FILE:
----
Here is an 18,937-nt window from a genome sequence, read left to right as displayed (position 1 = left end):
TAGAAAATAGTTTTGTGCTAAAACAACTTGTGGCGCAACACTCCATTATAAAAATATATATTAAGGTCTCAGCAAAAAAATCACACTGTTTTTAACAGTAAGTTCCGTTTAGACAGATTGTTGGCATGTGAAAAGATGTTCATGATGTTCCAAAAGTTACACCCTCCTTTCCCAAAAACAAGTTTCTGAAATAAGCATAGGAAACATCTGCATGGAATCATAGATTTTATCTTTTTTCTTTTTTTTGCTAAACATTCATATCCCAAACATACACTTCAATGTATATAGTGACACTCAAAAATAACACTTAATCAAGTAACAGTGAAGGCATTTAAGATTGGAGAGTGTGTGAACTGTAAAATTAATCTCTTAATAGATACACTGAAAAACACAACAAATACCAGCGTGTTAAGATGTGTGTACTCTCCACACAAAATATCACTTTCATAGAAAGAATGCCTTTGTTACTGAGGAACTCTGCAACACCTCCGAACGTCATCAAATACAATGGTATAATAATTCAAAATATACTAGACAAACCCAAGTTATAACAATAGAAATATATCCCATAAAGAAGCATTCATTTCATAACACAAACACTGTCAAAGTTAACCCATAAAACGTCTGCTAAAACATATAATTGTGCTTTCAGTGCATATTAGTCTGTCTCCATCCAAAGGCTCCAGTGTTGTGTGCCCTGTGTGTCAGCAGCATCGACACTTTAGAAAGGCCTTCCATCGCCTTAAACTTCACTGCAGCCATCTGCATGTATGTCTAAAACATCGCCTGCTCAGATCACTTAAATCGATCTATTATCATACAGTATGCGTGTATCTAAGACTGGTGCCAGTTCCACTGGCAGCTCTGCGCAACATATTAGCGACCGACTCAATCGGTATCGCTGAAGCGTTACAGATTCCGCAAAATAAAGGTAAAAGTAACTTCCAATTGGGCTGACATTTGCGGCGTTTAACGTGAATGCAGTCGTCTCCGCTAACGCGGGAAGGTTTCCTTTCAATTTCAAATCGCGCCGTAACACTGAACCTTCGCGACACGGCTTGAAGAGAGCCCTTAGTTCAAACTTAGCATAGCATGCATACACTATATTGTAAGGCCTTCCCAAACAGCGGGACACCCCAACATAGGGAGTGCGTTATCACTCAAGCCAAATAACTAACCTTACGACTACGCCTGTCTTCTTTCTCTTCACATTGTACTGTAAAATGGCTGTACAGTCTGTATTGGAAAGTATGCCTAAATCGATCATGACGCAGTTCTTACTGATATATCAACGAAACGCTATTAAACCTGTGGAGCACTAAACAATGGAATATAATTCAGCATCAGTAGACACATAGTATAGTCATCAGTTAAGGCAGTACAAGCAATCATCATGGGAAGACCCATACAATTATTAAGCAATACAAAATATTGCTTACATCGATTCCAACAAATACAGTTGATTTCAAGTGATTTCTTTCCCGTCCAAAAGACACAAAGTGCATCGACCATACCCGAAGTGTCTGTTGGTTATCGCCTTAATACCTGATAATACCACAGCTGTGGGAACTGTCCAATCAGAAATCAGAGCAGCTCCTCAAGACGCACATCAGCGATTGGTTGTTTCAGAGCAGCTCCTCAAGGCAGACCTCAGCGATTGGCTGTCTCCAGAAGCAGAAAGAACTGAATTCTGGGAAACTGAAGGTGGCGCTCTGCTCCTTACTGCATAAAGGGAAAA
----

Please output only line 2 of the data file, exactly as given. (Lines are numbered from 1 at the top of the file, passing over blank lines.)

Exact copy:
TAGAAAATAGTTTTGTGCTAAAACAACTTGTGGCGCAACACTCCATTATAAAAATATATATTAAGGTCTCAGCAAAAAAATCACACTGTTTTTAACAGTAAGTTCCGTTTAGACAGATTGTTGGCATGTGAAAAGATGTTCATGATGTTCCAAAAGTTACACCCTCCTTTCCCAAAAACAAGTTTCTGAAATAAGCATAGGAAACATCTGCATGGAATCATAGATTTTATCTTTTTTCTTTTTTTTGCTAAACATTCATATCCCAAACATACACTTCAATGTATATAGTGACACTCAAAAATAACACTTAATCAAGTAACAGTGAAGGCATTTAAGATTGGAGAGTGTGTGAACTGTAAAATTAATCTCTTAATAGATACACTGAAAAACACAACAAATACCAGCGTGTTAAGATGTGTGTACTCTCCACACAAAATATCACTTTCATAGAAAGAATGCCTTTGTTACTGAGGAACTCTGCAACACCTCCGAACGTCATCAAATACAATGGTATAATAATTCAAAATATACTAGACAAACCCAAGTTATAACAATAGAAATATATCCCATAAAGAAGCATTCATTTCATAACACAAACACTGTCAAAGTTAACCCATAAAACGTCTGCTAAAACATATAATTGTGCTTTCAGTGCATATTAGTCTGTCTCCATCCAAAGGCTCCAGTGTTGTGTGCCCTGTGTGTCAGCAGCATCGACACTTTAGAAAGGCCTTCCATCGCCTTAAACTTCACTGCAGCCATCTGCATGTATGTCTAAAACATCGCCTGCTCAGATCACTTAAATCGATCTATTATCATACAGTATGCGTGTATCTAAGACTGGTGCCAGTTCCACTGGCAGCTCTGCGCAACATATTAGCGACCGACTCAATCGGTATCGCTGAAGCGTTACAGATTCCGCAAAATAAAGGTAAAAGTAACTTCCAATTGGGCTGACATTTGCGGCGTTTAACGTGAATGCAGTCGTCTCCGCTAACGCGGGAAGGTTTCCTTTCAATTTCAAATCGCGCCGTAACACTGAACCTTCGCGACACGGCTTGAAGAGAGCCCTTAGTTCAAACTTAGCATAGCATGCATACACTATATTGTAAGGCCTTCCCAAACAGCGGGACACCCCAACATAGGGAGTGCGTTATCACTCAAGCCAAATAACTAACCTTACGACTACGCCTGTCTTCTTTCTCTTCACATTGTACTGTAAAATGGCTGTACAGTCTGTATTGGAAAGTATGCCTAAATCGATCATGACGCAGTTCTTACTGATATATCAACGAAACGCTATTAAACCTGTGGAGCACTAAACAATGGAATATAATTCAGCATCAGTAGACACATAGTATAGTCATCAGTTAAGGCAGTACAAGCAATCATCATGGGAAGACCCATACAATTATTAAGCAATACAAAATATTGCTTACATCGATTCCAACAAATACAGTTGATTTCAAGTGATTTCTTTCCCGTCCAAAAGACACAAAGTGCATCGACCATACCCGAAGTGTCTGTTGGTTATCGCCTTAATACCTGATAATACCACAGCTGTGGGAACTGTCCAATCAGAAATCAGAGCAGCTCCTCAAGACGCACATCAGCGATTGGTTGTTTCAGAGCAGCTCCTCAAGGCAGACCTCAGCGATTGGCTGTCTCCAGAAGCAGAAAGAACTGAATTCTGGGAAACTGAAGGTGGCGCTCTGCTCCTTACTGCATAAAGGGAAAA